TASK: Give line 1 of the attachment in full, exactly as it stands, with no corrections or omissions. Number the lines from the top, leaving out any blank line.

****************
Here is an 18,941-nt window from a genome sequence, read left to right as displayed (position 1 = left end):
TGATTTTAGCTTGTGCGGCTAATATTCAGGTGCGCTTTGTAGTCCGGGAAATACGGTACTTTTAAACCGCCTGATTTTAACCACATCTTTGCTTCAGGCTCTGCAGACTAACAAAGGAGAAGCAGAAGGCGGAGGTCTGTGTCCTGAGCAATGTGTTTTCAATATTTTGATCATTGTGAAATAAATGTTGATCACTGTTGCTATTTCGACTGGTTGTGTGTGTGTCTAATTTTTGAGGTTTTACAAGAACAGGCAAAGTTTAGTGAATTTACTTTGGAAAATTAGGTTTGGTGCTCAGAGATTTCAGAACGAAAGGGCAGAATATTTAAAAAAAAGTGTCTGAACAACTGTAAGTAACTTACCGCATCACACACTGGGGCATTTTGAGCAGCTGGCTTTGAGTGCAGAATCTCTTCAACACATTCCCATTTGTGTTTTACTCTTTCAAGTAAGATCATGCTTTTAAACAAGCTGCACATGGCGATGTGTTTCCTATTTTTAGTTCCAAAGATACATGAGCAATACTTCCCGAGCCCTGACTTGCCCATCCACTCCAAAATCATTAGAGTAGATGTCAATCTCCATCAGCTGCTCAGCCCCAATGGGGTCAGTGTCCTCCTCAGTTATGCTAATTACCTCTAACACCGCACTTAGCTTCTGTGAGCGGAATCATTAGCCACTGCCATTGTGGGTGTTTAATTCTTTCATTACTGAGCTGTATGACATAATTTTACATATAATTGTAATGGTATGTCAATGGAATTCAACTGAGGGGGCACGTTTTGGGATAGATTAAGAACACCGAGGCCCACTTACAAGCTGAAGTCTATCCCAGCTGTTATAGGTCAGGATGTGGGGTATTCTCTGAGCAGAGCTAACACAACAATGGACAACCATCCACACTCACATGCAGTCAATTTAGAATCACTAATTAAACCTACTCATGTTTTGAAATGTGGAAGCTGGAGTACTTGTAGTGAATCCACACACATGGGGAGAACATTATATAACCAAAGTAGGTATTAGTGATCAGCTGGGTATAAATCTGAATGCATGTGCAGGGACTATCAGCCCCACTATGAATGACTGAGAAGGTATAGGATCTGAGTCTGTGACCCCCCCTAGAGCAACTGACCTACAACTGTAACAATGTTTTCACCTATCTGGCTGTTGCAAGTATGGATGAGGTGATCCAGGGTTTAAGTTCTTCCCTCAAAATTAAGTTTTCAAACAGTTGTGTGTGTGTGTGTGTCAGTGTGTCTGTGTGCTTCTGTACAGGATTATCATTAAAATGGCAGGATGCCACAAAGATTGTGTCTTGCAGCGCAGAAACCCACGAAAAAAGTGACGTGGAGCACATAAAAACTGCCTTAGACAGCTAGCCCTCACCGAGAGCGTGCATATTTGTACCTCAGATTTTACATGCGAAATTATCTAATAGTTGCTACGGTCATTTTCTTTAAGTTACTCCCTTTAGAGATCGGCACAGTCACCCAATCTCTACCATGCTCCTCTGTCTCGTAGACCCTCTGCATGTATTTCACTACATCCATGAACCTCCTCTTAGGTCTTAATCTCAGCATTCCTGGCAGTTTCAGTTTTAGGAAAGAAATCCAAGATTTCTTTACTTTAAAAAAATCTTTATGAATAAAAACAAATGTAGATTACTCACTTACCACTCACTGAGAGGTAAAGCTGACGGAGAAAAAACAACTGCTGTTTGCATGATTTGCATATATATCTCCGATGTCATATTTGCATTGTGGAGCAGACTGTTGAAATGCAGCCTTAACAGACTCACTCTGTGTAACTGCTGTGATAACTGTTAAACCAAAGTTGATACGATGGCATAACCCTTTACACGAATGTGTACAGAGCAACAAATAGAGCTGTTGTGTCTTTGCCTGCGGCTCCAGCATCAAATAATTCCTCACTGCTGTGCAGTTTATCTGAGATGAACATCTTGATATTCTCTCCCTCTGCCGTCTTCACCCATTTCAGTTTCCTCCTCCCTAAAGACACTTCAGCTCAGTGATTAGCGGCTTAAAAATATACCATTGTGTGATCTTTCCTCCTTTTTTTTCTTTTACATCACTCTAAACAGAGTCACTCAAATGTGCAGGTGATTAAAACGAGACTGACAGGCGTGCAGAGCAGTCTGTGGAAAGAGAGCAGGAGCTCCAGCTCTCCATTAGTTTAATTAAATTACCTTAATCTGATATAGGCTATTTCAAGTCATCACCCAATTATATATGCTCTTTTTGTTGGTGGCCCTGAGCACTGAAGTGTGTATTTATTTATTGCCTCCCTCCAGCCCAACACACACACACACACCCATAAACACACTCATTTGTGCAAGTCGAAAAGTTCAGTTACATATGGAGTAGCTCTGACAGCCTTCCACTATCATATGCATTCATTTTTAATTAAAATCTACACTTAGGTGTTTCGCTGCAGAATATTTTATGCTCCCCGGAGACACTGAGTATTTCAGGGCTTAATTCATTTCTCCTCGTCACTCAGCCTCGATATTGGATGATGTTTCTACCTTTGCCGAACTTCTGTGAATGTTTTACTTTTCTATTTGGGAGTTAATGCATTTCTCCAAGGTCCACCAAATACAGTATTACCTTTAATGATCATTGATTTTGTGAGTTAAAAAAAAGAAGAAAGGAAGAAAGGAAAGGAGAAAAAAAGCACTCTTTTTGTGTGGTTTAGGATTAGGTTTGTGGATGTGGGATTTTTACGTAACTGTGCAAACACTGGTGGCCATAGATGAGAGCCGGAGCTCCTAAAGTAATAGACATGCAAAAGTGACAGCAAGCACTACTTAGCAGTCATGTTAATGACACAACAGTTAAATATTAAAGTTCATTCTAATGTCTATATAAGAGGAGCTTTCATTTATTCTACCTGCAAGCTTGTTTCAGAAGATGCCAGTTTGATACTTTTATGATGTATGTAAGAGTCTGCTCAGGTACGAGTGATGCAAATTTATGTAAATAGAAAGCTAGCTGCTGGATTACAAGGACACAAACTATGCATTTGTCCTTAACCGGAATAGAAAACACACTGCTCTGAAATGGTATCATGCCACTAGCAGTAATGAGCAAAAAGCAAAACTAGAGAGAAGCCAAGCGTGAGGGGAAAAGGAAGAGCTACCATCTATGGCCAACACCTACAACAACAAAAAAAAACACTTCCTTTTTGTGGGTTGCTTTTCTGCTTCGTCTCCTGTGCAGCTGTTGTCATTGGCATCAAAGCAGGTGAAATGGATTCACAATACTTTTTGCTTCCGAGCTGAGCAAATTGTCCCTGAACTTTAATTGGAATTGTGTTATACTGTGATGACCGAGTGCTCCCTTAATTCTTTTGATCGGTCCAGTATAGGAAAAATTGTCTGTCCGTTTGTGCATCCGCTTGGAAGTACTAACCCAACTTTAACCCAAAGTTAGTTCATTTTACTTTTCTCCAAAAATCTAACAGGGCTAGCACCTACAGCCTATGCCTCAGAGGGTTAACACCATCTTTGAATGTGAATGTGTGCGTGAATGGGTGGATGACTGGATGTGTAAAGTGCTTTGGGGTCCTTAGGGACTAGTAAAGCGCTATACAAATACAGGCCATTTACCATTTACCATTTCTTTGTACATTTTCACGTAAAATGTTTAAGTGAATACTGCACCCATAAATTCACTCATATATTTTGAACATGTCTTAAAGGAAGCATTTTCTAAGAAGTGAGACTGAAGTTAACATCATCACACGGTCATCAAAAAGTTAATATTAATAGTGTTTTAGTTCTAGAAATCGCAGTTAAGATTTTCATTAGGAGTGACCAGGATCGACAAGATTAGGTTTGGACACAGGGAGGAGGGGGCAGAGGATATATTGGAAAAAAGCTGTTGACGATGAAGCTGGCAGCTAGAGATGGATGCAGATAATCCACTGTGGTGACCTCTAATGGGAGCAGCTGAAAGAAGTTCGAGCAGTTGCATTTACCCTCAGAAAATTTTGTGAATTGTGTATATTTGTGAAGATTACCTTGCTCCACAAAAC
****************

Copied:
Here is an 18,941-nt window from a genome sequence, read left to right as displayed (position 1 = left end):